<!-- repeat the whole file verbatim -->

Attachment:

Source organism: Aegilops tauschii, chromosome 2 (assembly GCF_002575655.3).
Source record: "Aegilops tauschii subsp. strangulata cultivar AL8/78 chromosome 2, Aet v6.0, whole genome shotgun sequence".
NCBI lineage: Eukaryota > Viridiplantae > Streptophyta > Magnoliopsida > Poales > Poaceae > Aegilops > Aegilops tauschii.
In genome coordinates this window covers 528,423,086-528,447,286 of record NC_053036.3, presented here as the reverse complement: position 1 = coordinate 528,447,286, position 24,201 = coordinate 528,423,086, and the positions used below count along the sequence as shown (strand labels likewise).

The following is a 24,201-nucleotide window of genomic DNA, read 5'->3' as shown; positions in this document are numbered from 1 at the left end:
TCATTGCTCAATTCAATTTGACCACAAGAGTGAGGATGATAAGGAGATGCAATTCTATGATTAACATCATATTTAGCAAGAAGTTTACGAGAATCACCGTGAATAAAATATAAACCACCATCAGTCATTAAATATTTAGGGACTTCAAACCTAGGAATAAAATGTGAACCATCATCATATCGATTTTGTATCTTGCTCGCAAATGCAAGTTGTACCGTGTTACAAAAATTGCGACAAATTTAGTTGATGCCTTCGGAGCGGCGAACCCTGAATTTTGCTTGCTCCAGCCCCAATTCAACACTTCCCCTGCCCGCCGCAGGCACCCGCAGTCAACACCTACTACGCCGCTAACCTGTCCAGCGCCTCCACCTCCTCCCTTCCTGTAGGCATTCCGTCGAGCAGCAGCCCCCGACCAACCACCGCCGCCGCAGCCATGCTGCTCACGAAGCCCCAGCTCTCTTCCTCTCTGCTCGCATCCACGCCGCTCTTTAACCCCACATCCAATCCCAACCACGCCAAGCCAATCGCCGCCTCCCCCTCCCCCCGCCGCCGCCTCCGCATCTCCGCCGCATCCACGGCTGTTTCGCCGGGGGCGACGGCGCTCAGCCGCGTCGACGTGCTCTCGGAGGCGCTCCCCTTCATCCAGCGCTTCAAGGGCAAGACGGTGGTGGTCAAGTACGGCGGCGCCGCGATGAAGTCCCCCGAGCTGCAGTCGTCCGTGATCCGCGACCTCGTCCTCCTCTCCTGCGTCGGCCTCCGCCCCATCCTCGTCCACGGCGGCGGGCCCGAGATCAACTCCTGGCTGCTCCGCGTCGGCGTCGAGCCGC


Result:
Source organism: Aegilops tauschii, chromosome 2 (assembly GCF_002575655.3).
Source record: "Aegilops tauschii subsp. strangulata cultivar AL8/78 chromosome 2, Aet v6.0, whole genome shotgun sequence".
NCBI lineage: Eukaryota > Viridiplantae > Streptophyta > Magnoliopsida > Poales > Poaceae > Aegilops > Aegilops tauschii.
In genome coordinates this window covers 528,423,086-528,447,286 of record NC_053036.3, presented here as the reverse complement: position 1 = coordinate 528,447,286, position 24,201 = coordinate 528,423,086, and the positions used below count along the sequence as shown (strand labels likewise).

The following is a 24,201-nucleotide window of genomic DNA, read 5'->3' as shown; positions in this document are numbered from 1 at the left end:
TCATTGCTCAATTCAATTTGACCACAAGAGTGAGGATGATAAGGAGATGCAATTCTATGATTAACATCATATTTAGCAAGAAGTTTACGAGAATCACCGTGAATAAAATATAAACCACCATCAGTCATTAAATATTTAGGGACTTCAAACCTAGGAATAAAATGTGAACCATCATCATATCGATTTTGTATCTTGCTCGCAAATGCAAGTTGTACCGTGTTACAAAAATTGCGACAAATTTAGTTGATGCCTTCGGAGCGGCGAACCCTGAATTTTGCTTGCTCCAGCCCCAATTCAACACTTCCCCTGCCCGCCGCAGGCACCCGCAGTCAACACCTACTACGCCGCTAACCTGTCCAGCGCCTCCACCTCCTCCCTTCCTGTAGGCATTCCGTCGAGCAGCAGCCCCCGACCAACCACCGCCGCCGCAGCCATGCTGCTCACGAAGCCCCAGCTCTCTTCCTCTCTGCTCGCATCCACGCCGCTCTTTAACCCCACATCCAATCCCAACCACGCCAAGCCAATCGCCGCCTCCCCCTCCCCCCGCCGCCGCCTCCGCATCTCCGCCGCATCCACGGCTGTTTCGCCGGGGGCGACGGCGCTCAGCCGCGTCGACGTGCTCTCGGAGGCGCTCCCCTTCATCCAGCGCTTCAAGGGCAAGACGGTGGTGGTCAAGTACGGCGGCGCCGCGATGAAGTCCCCCGAGCTGCAGTCGTCCGTGATCCGCGACCTCGTCCTCCTCTCCTGCGTCGGCCTCCGCCCCATCCTCGTCCACGGCGGCGGGCCCGAGATCAACTCCTGGCTGCTCCGCGTCGGCGTCGAGCCGC